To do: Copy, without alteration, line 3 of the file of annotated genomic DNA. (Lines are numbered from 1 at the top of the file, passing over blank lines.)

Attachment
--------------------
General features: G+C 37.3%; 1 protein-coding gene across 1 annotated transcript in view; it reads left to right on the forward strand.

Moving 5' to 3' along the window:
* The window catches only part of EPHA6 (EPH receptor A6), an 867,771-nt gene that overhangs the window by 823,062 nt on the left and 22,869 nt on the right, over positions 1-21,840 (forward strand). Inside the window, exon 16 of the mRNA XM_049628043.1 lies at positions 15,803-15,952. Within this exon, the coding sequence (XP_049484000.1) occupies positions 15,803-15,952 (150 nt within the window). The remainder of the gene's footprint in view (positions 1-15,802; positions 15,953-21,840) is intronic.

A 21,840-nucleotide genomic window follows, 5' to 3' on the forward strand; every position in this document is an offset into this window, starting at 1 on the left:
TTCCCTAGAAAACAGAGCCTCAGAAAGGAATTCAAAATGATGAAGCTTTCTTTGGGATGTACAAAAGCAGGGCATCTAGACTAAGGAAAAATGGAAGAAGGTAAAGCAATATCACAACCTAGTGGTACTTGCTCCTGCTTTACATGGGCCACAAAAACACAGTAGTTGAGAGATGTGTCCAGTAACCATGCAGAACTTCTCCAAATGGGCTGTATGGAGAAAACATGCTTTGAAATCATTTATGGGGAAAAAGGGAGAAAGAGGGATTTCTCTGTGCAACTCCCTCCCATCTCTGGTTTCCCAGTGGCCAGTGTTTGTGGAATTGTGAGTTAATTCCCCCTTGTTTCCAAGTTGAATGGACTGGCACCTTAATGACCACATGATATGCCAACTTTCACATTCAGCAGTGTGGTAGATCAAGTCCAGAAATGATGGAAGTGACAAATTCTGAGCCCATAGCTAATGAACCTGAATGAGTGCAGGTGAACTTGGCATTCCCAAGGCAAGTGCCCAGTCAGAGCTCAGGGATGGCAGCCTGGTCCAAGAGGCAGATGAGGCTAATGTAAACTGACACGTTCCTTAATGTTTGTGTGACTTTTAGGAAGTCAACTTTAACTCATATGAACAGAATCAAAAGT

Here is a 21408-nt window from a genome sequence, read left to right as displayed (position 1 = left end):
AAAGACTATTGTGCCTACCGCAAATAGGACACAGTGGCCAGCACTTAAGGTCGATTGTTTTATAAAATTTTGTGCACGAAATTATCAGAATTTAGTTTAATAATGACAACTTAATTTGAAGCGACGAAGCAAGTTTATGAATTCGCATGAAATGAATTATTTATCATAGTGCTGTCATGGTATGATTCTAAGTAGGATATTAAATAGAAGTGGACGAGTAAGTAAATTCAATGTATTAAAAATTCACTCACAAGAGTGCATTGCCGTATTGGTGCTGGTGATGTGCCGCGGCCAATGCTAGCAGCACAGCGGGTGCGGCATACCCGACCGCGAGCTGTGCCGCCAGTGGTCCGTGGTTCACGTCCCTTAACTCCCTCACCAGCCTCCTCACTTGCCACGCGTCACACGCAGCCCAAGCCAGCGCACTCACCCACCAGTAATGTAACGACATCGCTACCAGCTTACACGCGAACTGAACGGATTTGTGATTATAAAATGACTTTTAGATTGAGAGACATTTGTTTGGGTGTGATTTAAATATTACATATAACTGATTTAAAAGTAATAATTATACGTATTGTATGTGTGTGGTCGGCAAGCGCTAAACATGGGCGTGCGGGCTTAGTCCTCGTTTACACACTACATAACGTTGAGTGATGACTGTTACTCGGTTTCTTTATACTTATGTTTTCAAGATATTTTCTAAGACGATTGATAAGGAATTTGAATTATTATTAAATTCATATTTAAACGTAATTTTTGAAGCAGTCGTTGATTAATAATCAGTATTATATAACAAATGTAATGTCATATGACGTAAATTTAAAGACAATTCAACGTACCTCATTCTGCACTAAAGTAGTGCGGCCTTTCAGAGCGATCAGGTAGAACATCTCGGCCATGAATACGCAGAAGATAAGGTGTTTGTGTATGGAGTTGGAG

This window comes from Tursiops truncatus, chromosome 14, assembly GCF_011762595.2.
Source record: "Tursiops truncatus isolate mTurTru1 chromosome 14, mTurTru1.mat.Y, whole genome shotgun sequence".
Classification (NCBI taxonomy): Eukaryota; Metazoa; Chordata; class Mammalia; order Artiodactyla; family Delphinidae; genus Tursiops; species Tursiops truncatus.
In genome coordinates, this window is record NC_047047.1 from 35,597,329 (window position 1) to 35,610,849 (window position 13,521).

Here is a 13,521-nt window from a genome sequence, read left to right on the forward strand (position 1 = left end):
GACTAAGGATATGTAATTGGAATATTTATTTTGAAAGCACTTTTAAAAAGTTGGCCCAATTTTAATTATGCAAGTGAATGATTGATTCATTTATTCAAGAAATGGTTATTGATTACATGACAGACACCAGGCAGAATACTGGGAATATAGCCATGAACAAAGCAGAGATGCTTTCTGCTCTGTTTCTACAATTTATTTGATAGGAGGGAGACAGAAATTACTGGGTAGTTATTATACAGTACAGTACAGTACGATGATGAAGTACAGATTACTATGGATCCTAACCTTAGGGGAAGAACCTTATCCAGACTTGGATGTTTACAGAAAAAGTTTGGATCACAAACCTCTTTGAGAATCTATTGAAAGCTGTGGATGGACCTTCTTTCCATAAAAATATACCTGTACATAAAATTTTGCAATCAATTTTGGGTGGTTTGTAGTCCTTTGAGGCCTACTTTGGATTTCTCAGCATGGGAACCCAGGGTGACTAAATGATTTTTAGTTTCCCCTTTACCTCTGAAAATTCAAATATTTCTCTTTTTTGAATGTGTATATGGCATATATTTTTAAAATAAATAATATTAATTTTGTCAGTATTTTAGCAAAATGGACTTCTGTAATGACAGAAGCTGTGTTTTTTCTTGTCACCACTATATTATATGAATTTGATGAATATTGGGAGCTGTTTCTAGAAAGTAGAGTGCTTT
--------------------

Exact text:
* The window catches only part of EPHA6 (EPH receptor A6), an 867,771-nt gene that overhangs the window by 823,062 nt on the left and 22,869 nt on the right, over positions 1-21,840 (forward strand). Inside the window, exon 16 of the mRNA XM_049628043.1 lies at positions 15,803-15,952. Within this exon, the coding sequence (XP_049484000.1) occupies positions 15,803-15,952 (150 nt within the window). The remainder of the gene's footprint in view (positions 1-15,802; positions 15,953-21,840) is intronic.